SENATOR Emmanuel Pacquiao was criticized by General Santos City residents for joining Senator Richard Gordon’s investigation of the alleged P8.7-billion road-right-of-way (RROW) land syndicate scam when he himself acquired properties that two tribal groups are claiming as ancestral land.
Pacquiao is chairman of the Senate committee on public works.
The Manila Times sources said Pacquiao bought 15 hectares of the 800-hectare ancestral land that two tribal groups are contesting in Barangay Tinoto in Maasim, Sarangani. A case on the landholdings is still pending before the Court of Appeals.
Arturo Lawa, former mayor of Maasim town and member of the Ogon-Lawa clan, said Pacquiao already had the 15 hectares titled under his and his wife Jinky’s name in violation of the 1987 Indigenous Peoples Right Act or IPRA law. ,
He also pointed out that the 15-hectare lot was titled in a short time.
“It is tantamount to concealing the provisions of the 1987 IPRA law because the landholdings are being contested by two indigenous clans as their ancestral claim. Pacquiao cannot have the land titled because it is covered under the Forest Land Grazing Lease Agreement (FLGLA),” Lawa said.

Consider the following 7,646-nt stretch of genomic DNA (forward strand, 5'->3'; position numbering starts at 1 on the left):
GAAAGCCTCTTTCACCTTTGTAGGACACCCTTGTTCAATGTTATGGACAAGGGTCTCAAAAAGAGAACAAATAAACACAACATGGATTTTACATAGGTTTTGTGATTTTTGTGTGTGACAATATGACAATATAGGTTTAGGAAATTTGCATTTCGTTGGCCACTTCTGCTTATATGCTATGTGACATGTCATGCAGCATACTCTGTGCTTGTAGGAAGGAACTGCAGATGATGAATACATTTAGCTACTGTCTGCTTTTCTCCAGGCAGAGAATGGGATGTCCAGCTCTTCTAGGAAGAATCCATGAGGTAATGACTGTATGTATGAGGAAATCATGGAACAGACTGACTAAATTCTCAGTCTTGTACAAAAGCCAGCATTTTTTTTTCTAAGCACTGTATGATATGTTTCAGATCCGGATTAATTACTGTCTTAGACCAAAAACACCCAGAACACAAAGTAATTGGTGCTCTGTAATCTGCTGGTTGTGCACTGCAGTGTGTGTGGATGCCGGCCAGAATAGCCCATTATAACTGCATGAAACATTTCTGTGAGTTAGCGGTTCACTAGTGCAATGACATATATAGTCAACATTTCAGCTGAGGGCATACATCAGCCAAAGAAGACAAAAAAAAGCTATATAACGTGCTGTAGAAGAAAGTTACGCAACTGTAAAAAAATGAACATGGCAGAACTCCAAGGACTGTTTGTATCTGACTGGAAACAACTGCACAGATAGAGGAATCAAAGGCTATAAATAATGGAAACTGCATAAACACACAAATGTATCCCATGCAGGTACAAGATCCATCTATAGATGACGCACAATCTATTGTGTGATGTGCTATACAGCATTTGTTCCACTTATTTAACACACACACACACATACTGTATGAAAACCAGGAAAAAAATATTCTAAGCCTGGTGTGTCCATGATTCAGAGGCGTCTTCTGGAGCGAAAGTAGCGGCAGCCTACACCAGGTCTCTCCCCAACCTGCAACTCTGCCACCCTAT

Pacquiao allegedly owns properties in GenSan bearing fake titles processed through his land administrator Wahid Bualan, former chairman of Barangay Tambler, the former mayor said.
A source also revealed that Pacquiao failed to develop his 300-hectare land in Barangay Conel in GenSan but its former mayor Pedro Acharon Jr. rejected its application to develop the area as a special economic zone after it was found that the land has questionable titles.
Asked for reaction, the camp of Pacquiao and Bualan refused to comment on the issue.
“Senator Pacquiao must inhibit himself from the RROW syndicate land scam investigation because even he himself is trying to conceal facts in relation to what is really happening in the landholdings in GenSan”, said one claimant from the Ismael clan.
The two indigenous tribes contesting the 800-hectare property in Barangay Tinoto were Mohammad Ismael Sr. and the Ogon-Lawa clan that raised the case to the Court of Appeals. Although their claims were approved by the National Commission on Indigenous Peoples, the rightful ownership of the property has not yet been determined.